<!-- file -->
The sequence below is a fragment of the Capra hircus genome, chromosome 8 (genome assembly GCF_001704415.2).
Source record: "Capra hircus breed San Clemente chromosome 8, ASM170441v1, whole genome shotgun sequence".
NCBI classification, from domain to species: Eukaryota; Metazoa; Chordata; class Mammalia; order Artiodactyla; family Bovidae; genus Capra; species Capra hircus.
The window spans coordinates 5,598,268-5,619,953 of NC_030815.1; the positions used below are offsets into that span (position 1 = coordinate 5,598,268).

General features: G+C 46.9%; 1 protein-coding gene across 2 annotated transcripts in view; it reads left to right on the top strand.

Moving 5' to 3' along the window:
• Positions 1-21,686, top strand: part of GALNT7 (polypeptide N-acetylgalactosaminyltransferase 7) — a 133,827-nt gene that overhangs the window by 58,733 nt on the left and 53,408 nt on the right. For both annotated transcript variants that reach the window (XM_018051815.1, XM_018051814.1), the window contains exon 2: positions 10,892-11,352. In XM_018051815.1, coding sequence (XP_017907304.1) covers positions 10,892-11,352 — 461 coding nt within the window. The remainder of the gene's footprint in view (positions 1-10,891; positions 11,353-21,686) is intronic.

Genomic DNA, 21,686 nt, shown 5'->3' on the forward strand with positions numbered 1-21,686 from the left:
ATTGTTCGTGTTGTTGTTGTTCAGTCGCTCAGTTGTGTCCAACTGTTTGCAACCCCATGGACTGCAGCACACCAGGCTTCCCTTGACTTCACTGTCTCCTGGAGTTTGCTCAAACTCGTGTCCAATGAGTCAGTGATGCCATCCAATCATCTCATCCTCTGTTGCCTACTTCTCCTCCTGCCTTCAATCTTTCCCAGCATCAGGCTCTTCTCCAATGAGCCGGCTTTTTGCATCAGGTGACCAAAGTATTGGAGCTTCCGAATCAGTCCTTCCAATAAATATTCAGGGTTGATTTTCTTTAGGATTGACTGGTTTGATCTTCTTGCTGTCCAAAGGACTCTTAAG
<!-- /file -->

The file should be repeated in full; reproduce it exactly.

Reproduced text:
The sequence below is a fragment of the Capra hircus genome, chromosome 8 (genome assembly GCF_001704415.2).
Source record: "Capra hircus breed San Clemente chromosome 8, ASM170441v1, whole genome shotgun sequence".
NCBI classification, from domain to species: Eukaryota; Metazoa; Chordata; class Mammalia; order Artiodactyla; family Bovidae; genus Capra; species Capra hircus.
The window spans coordinates 5,598,268-5,619,953 of NC_030815.1; the positions used below are offsets into that span (position 1 = coordinate 5,598,268).

General features: G+C 46.9%; 1 protein-coding gene across 2 annotated transcripts in view; it reads left to right on the top strand.

Moving 5' to 3' along the window:
• Positions 1-21,686, top strand: part of GALNT7 (polypeptide N-acetylgalactosaminyltransferase 7) — a 133,827-nt gene that overhangs the window by 58,733 nt on the left and 53,408 nt on the right. For both annotated transcript variants that reach the window (XM_018051815.1, XM_018051814.1), the window contains exon 2: positions 10,892-11,352. In XM_018051815.1, coding sequence (XP_017907304.1) covers positions 10,892-11,352 — 461 coding nt within the window. The remainder of the gene's footprint in view (positions 1-10,891; positions 11,353-21,686) is intronic.

Genomic DNA, 21,686 nt, shown 5'->3' on the forward strand with positions numbered 1-21,686 from the left:
ATTGTTCGTGTTGTTGTTGTTCAGTCGCTCAGTTGTGTCCAACTGTTTGCAACCCCATGGACTGCAGCACACCAGGCTTCCCTTGACTTCACTGTCTCCTGGAGTTTGCTCAAACTCGTGTCCAATGAGTCAGTGATGCCATCCAATCATCTCATCCTCTGTTGCCTACTTCTCCTCCTGCCTTCAATCTTTCCCAGCATCAGGCTCTTCTCCAATGAGCCGGCTTTTTGCATCAGGTGACCAAAGTATTGGAGCTTCCGAATCAGTCCTTCCAATAAATATTCAGGGTTGATTTTCTTTAGGATTGACTGGTTTGATCTTCTTGCTGTCCAAAGGACTCTTAAG